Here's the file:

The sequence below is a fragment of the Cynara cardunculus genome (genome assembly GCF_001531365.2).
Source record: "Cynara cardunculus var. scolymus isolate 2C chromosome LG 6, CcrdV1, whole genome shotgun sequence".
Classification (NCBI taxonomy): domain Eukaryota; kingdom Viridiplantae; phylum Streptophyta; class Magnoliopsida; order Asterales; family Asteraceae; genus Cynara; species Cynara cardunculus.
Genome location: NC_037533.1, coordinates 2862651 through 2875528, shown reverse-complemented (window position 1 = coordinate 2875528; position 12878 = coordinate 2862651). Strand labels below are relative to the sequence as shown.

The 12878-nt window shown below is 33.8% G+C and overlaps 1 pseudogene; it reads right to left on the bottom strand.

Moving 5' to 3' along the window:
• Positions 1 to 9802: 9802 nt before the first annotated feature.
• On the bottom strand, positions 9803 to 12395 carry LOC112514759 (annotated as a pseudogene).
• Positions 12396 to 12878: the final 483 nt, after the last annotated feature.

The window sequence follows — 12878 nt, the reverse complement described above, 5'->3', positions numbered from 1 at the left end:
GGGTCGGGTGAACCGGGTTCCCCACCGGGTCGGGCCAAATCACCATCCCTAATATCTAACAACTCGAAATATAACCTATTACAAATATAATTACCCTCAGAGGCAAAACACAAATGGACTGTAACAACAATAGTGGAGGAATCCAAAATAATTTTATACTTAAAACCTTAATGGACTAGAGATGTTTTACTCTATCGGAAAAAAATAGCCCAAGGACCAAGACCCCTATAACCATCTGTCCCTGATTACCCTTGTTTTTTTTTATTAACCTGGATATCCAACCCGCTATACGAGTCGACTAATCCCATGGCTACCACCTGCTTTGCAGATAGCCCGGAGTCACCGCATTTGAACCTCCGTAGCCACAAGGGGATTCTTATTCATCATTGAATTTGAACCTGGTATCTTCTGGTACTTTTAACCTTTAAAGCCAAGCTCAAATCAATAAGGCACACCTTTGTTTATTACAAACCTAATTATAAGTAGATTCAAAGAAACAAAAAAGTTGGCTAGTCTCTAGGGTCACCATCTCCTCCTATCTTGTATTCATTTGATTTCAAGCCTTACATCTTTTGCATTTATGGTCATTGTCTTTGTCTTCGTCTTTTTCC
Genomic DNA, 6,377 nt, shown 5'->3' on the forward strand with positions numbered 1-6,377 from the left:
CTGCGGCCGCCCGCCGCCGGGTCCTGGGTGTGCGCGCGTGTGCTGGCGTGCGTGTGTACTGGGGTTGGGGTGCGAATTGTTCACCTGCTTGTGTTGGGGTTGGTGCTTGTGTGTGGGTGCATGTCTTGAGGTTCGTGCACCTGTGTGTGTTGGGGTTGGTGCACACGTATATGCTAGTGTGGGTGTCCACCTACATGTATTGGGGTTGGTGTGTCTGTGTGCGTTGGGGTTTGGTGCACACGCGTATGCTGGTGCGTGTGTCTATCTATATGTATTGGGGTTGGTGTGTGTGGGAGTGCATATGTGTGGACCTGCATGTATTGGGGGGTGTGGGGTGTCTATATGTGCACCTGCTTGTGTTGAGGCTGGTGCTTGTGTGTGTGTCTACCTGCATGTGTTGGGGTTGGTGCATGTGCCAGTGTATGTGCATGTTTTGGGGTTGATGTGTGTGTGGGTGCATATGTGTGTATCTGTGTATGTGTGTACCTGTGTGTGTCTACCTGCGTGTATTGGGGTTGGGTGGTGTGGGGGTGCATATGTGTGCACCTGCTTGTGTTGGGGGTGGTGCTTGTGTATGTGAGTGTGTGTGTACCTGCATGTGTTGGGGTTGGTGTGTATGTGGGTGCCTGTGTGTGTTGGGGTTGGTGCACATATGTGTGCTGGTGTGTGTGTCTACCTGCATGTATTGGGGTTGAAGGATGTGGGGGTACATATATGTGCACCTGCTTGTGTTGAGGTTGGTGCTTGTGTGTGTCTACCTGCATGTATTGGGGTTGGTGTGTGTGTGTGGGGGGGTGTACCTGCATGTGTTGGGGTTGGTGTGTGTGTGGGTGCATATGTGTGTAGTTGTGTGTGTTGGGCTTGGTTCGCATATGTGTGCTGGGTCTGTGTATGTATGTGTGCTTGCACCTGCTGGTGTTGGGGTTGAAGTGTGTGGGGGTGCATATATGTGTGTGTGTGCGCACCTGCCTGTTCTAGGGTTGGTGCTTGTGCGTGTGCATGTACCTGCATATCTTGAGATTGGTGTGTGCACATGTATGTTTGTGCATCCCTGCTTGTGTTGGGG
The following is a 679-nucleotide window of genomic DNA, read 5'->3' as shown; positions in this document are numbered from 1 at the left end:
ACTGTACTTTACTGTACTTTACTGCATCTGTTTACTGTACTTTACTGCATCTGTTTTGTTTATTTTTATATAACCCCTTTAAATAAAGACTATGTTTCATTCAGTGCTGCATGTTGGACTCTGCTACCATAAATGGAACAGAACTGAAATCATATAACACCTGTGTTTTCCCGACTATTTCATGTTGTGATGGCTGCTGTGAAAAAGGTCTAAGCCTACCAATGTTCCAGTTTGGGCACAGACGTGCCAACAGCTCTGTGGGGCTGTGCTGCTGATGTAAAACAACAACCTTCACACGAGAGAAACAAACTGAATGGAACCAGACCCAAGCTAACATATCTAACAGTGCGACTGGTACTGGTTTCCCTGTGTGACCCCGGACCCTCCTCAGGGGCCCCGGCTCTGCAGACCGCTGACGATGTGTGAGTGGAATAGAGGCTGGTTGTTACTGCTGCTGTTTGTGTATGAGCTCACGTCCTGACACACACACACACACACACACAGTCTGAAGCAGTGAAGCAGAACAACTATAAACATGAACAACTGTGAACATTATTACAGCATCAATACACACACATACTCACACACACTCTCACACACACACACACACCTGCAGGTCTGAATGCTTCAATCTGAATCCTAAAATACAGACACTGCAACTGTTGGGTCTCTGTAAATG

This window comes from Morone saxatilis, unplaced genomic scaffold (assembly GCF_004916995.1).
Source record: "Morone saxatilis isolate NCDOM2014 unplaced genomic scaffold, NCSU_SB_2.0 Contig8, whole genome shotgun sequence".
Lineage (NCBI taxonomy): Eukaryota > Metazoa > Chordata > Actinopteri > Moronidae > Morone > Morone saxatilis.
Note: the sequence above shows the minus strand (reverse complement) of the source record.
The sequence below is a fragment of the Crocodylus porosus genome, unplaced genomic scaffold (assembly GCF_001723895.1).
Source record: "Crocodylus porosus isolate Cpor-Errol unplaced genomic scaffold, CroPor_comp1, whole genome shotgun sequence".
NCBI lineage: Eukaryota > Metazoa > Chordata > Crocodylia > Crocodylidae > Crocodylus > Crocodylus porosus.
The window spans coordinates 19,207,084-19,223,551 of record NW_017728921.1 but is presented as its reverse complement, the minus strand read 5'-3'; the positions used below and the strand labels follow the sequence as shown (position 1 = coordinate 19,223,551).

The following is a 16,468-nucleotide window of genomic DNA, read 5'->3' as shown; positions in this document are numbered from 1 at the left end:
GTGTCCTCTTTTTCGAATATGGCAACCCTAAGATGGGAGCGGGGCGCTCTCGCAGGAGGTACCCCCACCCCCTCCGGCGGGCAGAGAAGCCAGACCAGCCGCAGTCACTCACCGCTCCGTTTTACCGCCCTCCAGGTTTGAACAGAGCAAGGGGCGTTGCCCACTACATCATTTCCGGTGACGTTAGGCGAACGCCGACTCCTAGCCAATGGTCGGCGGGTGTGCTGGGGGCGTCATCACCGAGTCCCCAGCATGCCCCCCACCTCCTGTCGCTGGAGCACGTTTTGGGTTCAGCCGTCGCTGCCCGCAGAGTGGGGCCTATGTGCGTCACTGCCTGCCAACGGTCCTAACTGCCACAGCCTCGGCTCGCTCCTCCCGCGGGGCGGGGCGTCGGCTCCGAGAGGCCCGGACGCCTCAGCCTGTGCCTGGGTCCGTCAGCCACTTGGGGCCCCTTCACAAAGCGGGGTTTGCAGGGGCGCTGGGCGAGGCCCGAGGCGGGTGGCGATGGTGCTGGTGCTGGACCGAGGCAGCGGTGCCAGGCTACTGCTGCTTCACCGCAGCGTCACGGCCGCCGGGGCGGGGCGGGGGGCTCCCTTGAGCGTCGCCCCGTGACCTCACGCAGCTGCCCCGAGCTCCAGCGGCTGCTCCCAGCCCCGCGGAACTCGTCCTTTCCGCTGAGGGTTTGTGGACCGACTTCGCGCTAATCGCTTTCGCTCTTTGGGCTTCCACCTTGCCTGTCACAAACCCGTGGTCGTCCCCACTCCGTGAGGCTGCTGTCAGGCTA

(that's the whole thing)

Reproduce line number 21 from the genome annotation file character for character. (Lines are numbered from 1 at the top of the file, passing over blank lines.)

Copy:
Source record: "Crocodylus porosus isolate Cpor-Errol unplaced genomic scaffold, CroPor_comp1, whole genome shotgun sequence".